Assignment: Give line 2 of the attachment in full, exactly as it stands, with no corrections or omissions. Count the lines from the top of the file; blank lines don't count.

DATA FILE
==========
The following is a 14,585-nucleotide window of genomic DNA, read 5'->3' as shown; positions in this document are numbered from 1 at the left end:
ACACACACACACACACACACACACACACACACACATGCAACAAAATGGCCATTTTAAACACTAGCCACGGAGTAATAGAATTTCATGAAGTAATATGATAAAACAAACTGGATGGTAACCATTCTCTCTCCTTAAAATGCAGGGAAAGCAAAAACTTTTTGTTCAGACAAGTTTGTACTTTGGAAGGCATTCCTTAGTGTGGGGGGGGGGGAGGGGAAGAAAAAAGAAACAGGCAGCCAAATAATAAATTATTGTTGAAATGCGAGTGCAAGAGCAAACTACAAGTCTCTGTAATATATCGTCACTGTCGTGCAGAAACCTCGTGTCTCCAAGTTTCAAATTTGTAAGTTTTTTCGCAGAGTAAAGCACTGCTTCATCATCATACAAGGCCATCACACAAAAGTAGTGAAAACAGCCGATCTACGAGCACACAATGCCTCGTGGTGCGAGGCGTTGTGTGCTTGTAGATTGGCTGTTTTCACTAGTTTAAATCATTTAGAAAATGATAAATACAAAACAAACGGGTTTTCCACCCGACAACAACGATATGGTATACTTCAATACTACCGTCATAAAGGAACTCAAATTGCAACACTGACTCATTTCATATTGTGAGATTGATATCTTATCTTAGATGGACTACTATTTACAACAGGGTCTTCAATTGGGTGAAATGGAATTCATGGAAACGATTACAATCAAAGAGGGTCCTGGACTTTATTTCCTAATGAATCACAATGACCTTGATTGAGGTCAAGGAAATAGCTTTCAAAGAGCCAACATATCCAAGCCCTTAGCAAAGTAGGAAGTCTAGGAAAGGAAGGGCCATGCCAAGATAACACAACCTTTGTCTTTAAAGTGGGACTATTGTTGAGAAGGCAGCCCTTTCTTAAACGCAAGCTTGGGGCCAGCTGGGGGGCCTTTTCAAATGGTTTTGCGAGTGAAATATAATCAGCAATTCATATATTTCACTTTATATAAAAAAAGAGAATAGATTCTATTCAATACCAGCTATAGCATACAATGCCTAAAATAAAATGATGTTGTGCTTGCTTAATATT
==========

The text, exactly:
ACACACACACACACACACACACACACACACACACATGCAACAAAATGGCCATTTTAAACACTAGCCACGGAGTAATAGAATTTCATGAAGTAATATGATAAAACAAACTGGATGGTAACCATTCTCTCTCCTTAAAATGCAGGGAAAGCAAAAACTTTTTGTTCAGACAAGTTTGTACTTTGGAAGGCATTCCTTAGTGTGGGGGGGGGGGAGGGGAAGAAAAAAGAAACAGGCAGCCAAATAATAAATTATTGTTGAAATGCGAGTGCAAGAGCAAACTACAAGTCTCTGTAATATATCGTCACTGTCGTGCAGAAACCTCGTGTCTCCAAGTTTCAAATTTGTAAGTTTTTTCGCAGAGTAAAGCACTGCTTCATCATCATACAAGGCCATCACACAAAAGTAGTGAAAACAGCCGATCTACGAGCACACAATGCCTCGTGGTGCGAGGCGTTGTGTGCTTGTAGATTGGCTGTTTTCACTAGTTTAAATCATTTAGAAAATGATAAATACAAAACAAACGGGTTTTCCACCCGACAACAACGATATGGTATACTTCAATACTACCGTCATAAAGGAACTCAAATTGCAACACTGACTCATTTCATATTGTGAGATTGATATCTTATCTTAGATGGACTACTATTTACAACAGGGTCTTCAATTGGGTGAAATGGAATTCATGGAAACGATTACAATCAAAGAGGGTCCTGGACTTTATTTCCTAATGAATCACAATGACCTTGATTGAGGTCAAGGAAATAGCTTTCAAAGAGCCAACATATCCAAGCCCTTAGCAAAGTAGGAAGTCTAGGAAAGGAAGGGCCATGCCAAGATAACACAACCTTTGTCTTTAAAGTGGGACTATTGTTGAGAAGGCAGCCCTTTCTTAAACGCAAGCTTGGGGCCAGCTGGGGGGCCTTTTCAAATGGTTTTGCGAGTGAAATATAATCAGCAATTCATATATTTCACTTTATATAAAAAAAGAGAATAGATTCTATTCAATACCAGCTATAGCATACAATGCCTAAAATAAAATGATGTTGTGCTTGCTTAATATT